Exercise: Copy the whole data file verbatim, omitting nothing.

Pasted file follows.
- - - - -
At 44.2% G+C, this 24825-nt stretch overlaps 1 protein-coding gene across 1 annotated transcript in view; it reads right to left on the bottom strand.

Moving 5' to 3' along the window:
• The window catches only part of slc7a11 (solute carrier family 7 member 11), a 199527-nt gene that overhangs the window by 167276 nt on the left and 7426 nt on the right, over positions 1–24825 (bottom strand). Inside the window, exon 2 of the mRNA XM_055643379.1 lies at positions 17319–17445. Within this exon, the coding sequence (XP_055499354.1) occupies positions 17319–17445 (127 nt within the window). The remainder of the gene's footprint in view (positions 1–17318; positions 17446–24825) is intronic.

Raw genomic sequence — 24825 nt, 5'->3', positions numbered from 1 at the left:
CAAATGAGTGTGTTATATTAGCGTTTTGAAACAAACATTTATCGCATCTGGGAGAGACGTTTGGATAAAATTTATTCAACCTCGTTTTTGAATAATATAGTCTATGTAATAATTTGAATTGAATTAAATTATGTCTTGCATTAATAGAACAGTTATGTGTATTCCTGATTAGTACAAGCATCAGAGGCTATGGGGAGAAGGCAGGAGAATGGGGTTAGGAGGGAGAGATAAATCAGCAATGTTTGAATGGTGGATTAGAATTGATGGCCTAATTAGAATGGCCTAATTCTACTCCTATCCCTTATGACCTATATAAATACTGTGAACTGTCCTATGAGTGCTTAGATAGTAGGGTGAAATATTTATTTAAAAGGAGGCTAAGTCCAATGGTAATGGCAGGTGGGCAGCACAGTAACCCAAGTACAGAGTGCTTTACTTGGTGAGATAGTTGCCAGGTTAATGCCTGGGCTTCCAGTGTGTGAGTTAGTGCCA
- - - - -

At 44.2% G+C, this 24825-nt stretch overlaps 1 protein-coding gene across 1 annotated transcript in view; it reads right to left on the bottom strand.

Moving 5' to 3' along the window:
• The window catches only part of slc7a11 (solute carrier family 7 member 11), a 199527-nt gene that overhangs the window by 167276 nt on the left and 7426 nt on the right, over positions 1–24825 (bottom strand). Inside the window, exon 2 of the mRNA XM_055643379.1 lies at positions 17319–17445. Within this exon, the coding sequence (XP_055499354.1) occupies positions 17319–17445 (127 nt within the window). The remainder of the gene's footprint in view (positions 1–17318; positions 17446–24825) is intronic.

Raw genomic sequence — 24825 nt, 5'->3', positions numbered from 1 at the left:
CAAATGAGTGTGTTATATTAGCGTTTTGAAACAAACATTTATCGCATCTGGGAGAGACGTTTGGATAAAATTTATTCAACCTCGTTTTTGAATAATATAGTCTATGTAATAATTTGAATTGAATTAAATTATGTCTTGCATTAATAGAACAGTTATGTGTATTCCTGATTAGTACAAGCATCAGAGGCTATGGGGAGAAGGCAGGAGAATGGGGTTAGGAGGGAGAGATAAATCAGCAATGTTTGAATGGTGGATTAGAATTGATGGCCTAATTAGAATGGCCTAATTCTACTCCTATCCCTTATGACCTATATAAATACTGTGAACTGTCCTATGAGTGCTTAGATAGTAGGGTGAAATATTTATTTAAAAGGAGGCTAAGTCCAATGGTAATGGCAGGTGGGCAGCACAGTAACCCAAGTACAGAGTGCTTTACTTGGTGAGATAGTTGCCAGGTTAATGCCTGGGCTTCCAGTGTGTGAGTTAGTGCCA